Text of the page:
The iris is the beautifully-colored part of the eye. It may be blue, green, hazel, brown, turquoise, or a host of other colors - even red. Despite a common myth, eye color does not affect the way you see colors or your sensitivity to light.
The iris is a diaphragm that regulates the amount of light that strikes the retina. It is composed mainly of smooth muscle, but it also possesses a deep layer called the pigment epithelium. This layer produces a pigment called melanin (i.e., eumelanin). This brown pigment is the same pigment produced in skin and hair to make them dark. In rare cases, a related pigment called pheomelanin is produced, giving the eyes a yellow/red color.
Melanin is the only pigment produced in the iris. The more melanin you produce, the darker your eyes will be. Those who produce a lot of melanin have dark brown eyes. Those that produce essentially no melanin have light blue eyes. Intermediate amounts of melanin produce lighter brown, hazel, and green eyes.
It's easy to see how producing a brown pigment produces brown eyes, but what makes blue eyes blue?
How to Make My Brown Eyes Blue
Water is clear, not blue. Likewise, air is clear, not blue. And yet both sky and seas appear blue. This is because both water and sky absorb, scatter, and reflect light. Longer wavelengths (red) are absorbed more whereas shorter wavelengths (blue) are scattered and reflected more. These reflected wavelengths make it into our eyes and so the sky and sea appear blue.
In the same way, the smooth muscle layer of the iris absorbs, scatters, and reflects light. Like the sky and sea, blue light is scattered and reflected out in higher amounts than red light, making the eyes appear blue. The amount of scattering is determined by the size and number of particles suspended in the cells of the iris. This light scattering, in combination with melanin, determines the final color of your eyes.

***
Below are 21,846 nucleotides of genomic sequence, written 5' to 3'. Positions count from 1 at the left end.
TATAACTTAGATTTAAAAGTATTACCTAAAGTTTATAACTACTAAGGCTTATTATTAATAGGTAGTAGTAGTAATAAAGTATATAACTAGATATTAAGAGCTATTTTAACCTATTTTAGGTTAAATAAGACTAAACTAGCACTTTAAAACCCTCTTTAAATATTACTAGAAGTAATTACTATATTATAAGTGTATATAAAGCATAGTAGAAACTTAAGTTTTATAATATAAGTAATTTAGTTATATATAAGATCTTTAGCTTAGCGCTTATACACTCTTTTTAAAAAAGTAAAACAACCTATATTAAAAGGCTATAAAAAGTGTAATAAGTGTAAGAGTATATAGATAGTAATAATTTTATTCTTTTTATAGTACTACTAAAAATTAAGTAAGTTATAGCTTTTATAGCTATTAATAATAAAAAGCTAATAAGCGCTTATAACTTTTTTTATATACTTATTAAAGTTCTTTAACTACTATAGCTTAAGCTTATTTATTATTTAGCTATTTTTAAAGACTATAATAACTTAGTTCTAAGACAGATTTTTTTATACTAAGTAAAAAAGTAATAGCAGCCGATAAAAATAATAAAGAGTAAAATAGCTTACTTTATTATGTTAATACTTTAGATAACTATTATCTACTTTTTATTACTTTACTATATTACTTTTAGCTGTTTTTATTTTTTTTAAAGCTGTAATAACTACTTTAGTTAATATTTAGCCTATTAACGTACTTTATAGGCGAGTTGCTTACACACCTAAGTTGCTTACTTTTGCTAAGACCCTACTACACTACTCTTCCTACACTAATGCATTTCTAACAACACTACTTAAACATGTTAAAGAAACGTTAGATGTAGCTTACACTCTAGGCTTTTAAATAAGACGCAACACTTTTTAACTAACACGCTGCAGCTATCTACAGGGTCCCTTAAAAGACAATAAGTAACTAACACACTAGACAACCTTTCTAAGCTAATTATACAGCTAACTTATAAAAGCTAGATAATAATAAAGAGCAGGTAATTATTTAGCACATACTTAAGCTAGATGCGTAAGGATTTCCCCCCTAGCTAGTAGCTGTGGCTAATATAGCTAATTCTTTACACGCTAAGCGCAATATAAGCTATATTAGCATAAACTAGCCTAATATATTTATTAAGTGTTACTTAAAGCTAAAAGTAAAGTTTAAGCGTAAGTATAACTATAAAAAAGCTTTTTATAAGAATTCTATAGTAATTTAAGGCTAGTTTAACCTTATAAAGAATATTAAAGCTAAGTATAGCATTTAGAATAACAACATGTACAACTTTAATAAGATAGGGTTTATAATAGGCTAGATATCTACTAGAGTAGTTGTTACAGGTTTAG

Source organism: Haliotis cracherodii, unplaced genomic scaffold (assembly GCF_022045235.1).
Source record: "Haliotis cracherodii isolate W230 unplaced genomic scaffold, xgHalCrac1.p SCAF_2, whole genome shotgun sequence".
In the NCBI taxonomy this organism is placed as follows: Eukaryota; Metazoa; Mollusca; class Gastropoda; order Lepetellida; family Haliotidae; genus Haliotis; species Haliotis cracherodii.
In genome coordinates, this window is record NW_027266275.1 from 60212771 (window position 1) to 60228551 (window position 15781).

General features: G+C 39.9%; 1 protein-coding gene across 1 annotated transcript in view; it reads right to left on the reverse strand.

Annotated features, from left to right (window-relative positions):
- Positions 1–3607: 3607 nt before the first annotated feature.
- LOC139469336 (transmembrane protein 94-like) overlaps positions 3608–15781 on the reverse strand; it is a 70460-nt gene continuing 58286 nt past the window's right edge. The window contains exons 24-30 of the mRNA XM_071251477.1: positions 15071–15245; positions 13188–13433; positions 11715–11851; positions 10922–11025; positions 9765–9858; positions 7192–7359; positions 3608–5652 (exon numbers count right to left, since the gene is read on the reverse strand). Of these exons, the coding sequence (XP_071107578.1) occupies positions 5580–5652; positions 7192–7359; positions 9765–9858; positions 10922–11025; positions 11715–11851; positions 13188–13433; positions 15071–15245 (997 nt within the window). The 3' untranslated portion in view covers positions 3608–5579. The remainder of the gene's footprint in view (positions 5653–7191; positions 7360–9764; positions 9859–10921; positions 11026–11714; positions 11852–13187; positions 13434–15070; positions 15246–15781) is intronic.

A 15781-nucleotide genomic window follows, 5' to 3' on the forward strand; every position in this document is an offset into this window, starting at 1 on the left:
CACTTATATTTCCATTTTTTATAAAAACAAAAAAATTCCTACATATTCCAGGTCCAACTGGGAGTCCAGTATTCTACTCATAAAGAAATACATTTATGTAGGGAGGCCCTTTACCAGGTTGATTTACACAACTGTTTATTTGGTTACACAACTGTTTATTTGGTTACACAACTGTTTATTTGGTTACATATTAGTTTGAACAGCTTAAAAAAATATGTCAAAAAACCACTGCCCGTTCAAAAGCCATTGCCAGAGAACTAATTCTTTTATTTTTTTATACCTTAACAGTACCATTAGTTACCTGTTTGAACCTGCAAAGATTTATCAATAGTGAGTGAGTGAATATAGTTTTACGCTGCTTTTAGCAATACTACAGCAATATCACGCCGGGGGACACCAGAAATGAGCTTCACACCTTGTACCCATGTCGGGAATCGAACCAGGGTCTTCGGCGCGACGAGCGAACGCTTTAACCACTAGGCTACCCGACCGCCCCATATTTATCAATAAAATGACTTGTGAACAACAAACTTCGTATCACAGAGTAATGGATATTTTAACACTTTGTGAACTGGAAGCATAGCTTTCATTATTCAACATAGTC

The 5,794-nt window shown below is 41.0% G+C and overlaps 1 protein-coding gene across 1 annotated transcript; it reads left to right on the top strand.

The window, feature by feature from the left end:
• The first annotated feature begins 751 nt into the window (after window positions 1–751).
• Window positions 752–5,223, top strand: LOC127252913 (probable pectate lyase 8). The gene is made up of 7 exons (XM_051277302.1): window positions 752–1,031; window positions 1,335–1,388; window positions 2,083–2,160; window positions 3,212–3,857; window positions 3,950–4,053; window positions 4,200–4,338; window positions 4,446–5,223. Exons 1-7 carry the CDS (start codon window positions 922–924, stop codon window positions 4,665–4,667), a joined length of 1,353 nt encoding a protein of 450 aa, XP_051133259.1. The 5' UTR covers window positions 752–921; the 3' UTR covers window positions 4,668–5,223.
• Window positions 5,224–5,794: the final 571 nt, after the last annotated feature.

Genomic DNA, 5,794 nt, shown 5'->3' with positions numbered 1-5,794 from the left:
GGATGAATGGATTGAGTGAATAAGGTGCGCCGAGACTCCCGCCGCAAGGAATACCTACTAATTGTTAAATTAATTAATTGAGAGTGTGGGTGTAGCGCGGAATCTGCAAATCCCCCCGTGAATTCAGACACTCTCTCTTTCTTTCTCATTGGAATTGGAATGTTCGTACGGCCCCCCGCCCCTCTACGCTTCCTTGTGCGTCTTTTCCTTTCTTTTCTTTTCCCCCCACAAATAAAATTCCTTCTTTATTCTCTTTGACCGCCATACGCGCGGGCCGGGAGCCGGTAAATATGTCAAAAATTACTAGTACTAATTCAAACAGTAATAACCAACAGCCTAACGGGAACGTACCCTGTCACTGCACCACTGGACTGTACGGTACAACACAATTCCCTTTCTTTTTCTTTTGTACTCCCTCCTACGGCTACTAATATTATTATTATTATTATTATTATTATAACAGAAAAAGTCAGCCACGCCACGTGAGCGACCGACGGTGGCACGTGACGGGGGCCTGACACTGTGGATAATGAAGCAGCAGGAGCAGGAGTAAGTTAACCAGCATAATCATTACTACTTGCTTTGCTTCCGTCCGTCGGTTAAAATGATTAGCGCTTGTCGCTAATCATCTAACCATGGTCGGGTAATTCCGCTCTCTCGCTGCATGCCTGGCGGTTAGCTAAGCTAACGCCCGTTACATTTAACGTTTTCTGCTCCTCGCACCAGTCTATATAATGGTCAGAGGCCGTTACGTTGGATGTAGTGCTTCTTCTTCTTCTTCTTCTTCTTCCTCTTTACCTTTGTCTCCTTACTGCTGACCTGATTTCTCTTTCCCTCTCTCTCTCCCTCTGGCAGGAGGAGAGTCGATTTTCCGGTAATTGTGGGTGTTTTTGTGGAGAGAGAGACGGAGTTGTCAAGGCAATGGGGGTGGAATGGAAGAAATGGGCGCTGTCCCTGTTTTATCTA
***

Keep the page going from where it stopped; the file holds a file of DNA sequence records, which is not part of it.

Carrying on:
Eye Color Genetics
The genetics of eye color is rather complicated; at least 15 genes have been identified that affect eye color. However, the genes OCA2 and HERC2 appear to be the most important. OCA2 plays an essential role in melanosome synthesis. (Melanosomes are melanin-filled, intracellular compartments found in melanocytes). HERC2 is important in the expression of OCA2. Due to the number of genes involved and the complicated manner of eye color gene expression, it is virtually impossible to precisely predict a child's eye color from their parents. Worldwide, brown is by far the most common eye color; approximately 79% of the world's population has brown eyes. Approximately 10% of the population has blue eyes, 5% have hazel eyes, and only 2% have green eyes.
Heterochromia is a condition in which the two eyes of an individual are different colors (Figure 2D). Sectoral (or partial) heterochromia is when a single iris exhibits more than one color (e.g., Figure 2E).
True heterochromia is present in just 6 out of 1,000 live births, and even in most of those cases the condition is barely noticeable. However, it is not unusual (indeed, it is usual) for the central portion of the iris to differ slightly in color from the outer portion. The iris is composed of two layers of muscle; the internal sphincter muscle that constricts the pupil and the outer radial muscles that dilate the pupil. It is quit common for these two layers to differ slightly in color (Figure 3).
Photographic Red Eye
Before the advent of double-flash cameras, red eye was a frequent problem in photographs. What causes red eye in photographs and how do double-flash cameras get rid of them?
Red eye is caused by single-flash cameras. The flash produces an extremely bright light that illuminates the subject in order to obtain and fast-action photograph. The light is so bright and the photograph taken so quickly, that some of the light reflects off the choroid and back through the pupil to be captured in the photograph. The choroid is red because it is highly vascular. In other words, red eye is a photograph of the blood vessels behind your retina!
Double-flash cameras solve the problem by exposing the eye to a first flash of bright light and then pausing to give the pupils time to constrict. The second flash of light illuminates the subject so the picture can be taken. The smaller pupils reduce the amount of light escaping from the inside of the eye and thus the red appearance of the pupil.